Religious communities can face insecurity over property ownership. The State Property Fund official who represented it in court in the Church of Jesus Christ case told Forum 18 that it is also looking at property ownership affecting other religious communities, but refused to identify them.
Religious communities also face inspections by a range of state agencies, as has happened to mosques and churches in Bishkek since early 2014.
Among those visited several times was Bishkek’s Hope Baptist Church, most recently on 7 April. Officials inspected the documents of its building. The Church’s Pastor Eduard Pak told Forum 18 on 7 April that the Mayor’s Office has already “ordered us to vacate the land since we are only renting it” (see forthcoming F18News article).
On 24 January, in the absence of Church representatives, Judge Zhyrgalbek Nurunbetov of Bishkek’s Inter-District Economic Court annulled the 1999 sales contract between the Church of Jesus Christ and the State Property Fund. Judge Nurunbetov claims in the decision, seen by Forum 18, that the contract was signed in violation of the Law and that the Church did not fulfil its contractual obligations.
Church members, who wished to remain unnamed for fear of state reprisals, adamantly deny this.
The suit, the decision notes, was brought by the State Property Fund, which was represented in court by Aysulu Orozbekova. Also the State Commission for Religious Affairs (SCRA) was invited as an interested party and represented in court by its lawyer Kanybek Mamataliyev.
Hearings began in the Economic Court in November 2013, with two other hearings in December 2013, where Church representatives and interested third parties to whom it rents rooms in the building participated. The Church boycotted the fourth and final hearing, held on 24 January 2014. “We and the third parties gave all the evidence for the defence but the Court ignored it totally,” church members complained. “Then in our absence the Judge made the decision.”
Church members learned of the final 24 January hearing only two days earlier, when the Economic Court rejected their separate motion to have the whole case thrown out. Church members told Forum 18 they did not wish to be seen to endorse the case by attending the final hearing.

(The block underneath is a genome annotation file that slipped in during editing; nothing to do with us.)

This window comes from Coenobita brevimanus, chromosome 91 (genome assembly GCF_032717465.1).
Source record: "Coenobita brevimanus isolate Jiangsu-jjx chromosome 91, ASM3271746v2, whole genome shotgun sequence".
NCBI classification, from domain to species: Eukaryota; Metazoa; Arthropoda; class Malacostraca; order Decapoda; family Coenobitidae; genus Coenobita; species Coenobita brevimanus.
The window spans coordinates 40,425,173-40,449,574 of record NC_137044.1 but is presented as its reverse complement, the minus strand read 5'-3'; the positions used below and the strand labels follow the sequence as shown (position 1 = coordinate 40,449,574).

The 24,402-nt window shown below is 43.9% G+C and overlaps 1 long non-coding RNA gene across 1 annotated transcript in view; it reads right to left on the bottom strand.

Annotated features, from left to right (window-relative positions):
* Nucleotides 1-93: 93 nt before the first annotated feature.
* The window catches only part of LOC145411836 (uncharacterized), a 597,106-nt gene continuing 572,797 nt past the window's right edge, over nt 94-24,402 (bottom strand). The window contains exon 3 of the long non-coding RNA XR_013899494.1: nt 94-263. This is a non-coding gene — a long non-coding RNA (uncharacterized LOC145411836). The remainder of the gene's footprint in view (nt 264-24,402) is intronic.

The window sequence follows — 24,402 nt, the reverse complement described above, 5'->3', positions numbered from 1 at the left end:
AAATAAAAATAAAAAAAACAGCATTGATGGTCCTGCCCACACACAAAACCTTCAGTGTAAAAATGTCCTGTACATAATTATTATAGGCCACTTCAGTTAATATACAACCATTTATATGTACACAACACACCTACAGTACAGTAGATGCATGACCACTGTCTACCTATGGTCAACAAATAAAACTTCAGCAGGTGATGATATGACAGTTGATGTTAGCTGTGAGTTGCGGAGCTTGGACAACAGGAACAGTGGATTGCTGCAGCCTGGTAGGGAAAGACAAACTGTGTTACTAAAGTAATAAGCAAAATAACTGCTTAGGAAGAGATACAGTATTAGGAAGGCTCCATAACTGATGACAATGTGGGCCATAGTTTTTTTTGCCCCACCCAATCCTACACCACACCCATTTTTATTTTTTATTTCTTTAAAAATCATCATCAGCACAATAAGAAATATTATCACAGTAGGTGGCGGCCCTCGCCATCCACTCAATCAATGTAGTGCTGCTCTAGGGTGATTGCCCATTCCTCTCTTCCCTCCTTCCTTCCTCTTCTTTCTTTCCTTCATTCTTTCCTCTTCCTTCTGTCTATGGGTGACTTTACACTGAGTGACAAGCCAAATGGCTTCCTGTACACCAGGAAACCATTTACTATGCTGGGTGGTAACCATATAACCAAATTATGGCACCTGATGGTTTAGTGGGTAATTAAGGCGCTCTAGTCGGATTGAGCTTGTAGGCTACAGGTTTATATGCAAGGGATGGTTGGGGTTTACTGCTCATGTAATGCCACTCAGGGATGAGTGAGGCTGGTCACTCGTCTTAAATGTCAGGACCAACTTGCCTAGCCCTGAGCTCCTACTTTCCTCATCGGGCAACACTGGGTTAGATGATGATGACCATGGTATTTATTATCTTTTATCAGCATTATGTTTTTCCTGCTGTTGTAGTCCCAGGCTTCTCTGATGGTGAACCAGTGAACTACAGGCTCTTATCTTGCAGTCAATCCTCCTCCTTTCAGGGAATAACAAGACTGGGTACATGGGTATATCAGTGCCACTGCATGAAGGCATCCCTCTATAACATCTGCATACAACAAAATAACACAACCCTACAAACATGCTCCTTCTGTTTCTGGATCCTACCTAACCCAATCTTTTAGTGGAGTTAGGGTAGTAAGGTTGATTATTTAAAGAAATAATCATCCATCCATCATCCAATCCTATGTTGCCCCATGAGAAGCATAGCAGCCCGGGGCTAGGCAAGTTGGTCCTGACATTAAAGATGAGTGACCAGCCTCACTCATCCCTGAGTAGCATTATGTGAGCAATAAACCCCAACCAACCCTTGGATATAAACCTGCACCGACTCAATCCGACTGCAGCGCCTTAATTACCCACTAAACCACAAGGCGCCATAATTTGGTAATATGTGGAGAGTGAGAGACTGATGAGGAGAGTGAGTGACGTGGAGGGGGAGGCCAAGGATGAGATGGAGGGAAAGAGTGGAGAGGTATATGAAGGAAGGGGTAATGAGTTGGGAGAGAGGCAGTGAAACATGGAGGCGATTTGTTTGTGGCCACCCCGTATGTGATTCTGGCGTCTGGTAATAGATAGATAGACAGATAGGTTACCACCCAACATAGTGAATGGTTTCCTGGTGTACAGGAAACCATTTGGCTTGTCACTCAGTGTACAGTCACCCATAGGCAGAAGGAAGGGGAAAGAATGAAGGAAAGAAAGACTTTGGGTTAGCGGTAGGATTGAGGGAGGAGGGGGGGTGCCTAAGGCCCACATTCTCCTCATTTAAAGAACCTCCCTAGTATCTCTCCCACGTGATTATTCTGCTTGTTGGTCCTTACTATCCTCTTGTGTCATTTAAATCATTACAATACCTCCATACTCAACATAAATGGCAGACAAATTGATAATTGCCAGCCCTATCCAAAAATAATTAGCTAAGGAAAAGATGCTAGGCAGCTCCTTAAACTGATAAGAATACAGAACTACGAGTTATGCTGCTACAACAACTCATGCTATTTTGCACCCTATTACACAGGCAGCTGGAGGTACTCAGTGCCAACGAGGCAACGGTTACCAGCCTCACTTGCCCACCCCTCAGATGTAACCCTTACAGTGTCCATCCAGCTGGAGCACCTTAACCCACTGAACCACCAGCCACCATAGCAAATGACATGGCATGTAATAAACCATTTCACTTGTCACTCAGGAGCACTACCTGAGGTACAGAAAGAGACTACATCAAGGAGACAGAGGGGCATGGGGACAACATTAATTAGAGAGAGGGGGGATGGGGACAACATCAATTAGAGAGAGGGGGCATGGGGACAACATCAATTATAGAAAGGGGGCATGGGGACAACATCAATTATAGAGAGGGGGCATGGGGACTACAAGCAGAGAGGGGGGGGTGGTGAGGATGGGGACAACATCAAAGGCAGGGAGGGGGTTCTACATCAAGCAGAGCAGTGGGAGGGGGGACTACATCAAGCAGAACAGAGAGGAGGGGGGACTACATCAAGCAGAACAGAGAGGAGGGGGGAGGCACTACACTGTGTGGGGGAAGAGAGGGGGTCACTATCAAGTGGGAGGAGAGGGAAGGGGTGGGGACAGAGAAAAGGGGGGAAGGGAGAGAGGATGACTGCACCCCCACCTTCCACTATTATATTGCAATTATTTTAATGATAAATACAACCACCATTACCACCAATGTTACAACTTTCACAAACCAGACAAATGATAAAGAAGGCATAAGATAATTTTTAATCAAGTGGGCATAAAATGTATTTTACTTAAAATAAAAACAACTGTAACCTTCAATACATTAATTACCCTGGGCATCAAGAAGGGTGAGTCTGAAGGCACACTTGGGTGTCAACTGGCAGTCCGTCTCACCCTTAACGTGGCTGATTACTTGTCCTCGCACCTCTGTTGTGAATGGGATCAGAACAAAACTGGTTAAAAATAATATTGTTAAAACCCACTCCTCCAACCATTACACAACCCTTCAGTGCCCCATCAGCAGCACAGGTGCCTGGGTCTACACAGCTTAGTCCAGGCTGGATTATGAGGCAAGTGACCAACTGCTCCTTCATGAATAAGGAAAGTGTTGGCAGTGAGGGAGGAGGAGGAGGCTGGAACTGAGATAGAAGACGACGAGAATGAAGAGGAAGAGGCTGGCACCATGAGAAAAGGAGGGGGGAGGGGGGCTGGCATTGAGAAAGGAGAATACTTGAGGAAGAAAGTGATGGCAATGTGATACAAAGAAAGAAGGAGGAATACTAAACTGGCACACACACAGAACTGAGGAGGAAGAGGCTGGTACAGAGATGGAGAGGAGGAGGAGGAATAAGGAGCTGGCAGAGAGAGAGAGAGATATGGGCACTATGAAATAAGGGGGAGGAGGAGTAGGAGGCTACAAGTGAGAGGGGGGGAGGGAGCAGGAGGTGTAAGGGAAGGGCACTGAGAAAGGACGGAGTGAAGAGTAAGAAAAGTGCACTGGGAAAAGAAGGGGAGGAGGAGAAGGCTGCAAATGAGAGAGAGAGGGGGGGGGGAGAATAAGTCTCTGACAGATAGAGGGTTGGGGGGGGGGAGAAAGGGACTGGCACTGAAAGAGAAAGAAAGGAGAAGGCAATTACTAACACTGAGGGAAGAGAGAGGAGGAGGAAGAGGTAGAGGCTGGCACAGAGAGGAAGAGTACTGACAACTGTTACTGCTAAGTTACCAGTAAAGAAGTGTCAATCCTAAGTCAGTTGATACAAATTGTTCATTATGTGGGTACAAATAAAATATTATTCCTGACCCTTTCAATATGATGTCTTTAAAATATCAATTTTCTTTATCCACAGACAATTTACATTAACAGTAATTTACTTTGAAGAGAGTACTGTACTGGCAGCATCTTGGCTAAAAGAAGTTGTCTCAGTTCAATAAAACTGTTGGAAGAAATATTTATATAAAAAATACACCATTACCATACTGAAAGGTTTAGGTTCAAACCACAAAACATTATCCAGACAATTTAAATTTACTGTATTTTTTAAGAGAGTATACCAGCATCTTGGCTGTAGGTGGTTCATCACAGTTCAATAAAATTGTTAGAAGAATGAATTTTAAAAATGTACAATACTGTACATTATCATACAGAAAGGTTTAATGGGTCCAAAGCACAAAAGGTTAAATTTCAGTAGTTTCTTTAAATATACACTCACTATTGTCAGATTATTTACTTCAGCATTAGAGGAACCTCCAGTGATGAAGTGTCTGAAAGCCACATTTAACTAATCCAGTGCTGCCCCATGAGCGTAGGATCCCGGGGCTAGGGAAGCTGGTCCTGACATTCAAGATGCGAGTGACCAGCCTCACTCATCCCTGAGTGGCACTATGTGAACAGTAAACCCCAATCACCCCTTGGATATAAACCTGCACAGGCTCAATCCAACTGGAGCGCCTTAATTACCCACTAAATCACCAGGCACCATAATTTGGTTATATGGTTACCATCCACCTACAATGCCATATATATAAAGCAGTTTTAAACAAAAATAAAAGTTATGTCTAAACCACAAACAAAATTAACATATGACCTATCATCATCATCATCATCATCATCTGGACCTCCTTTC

The 1999 contract
The Church of Jesus Christ was registered in 1991. It bought the Culture House of the old Bishkek Machine-Building Plant from the State Property Fund under a 1 September 1999 contract signed by Tursun Turdumambetov, then Deputy Chair of the State Fund, and Vasily Kuzin, the Church’s Senior Pastor. The contract was registered on 26 October 1999 in the State Inventory and Appraisal of Property Department. According to the contract, the building occupies 3,200 square metres (10,500 square feet), with an additional 3,000 square metres of adjacent park.
The contract – seen by Forum 18 – states that the building was sold to the Church for 1,946,218 Soms (then 354,000 Norwegian Kroner, 43,000 Euros or 46,000 US Dollars) for it to use and manage the building with the condition that it remain under the control of the State Property Fund. The contract allows the Fund to terminate it unilaterally if the Church fails to fulfil its contractual obligations, that is if it does not maintain social activity, such as courses for young people, as its main profile.
Church members told Forum 18 that they have arranged courses for young people, including dancing and singing classes, and classes for children preparing to go to school. A children’s charity helping poor families and a newspaper’s editorial office are among other users of the building, they said. This is also seen in the Court decision, as it summoned to the hearings as interested parties representatives of 15 organisations which rent rooms in the building.
“Violation of norms”?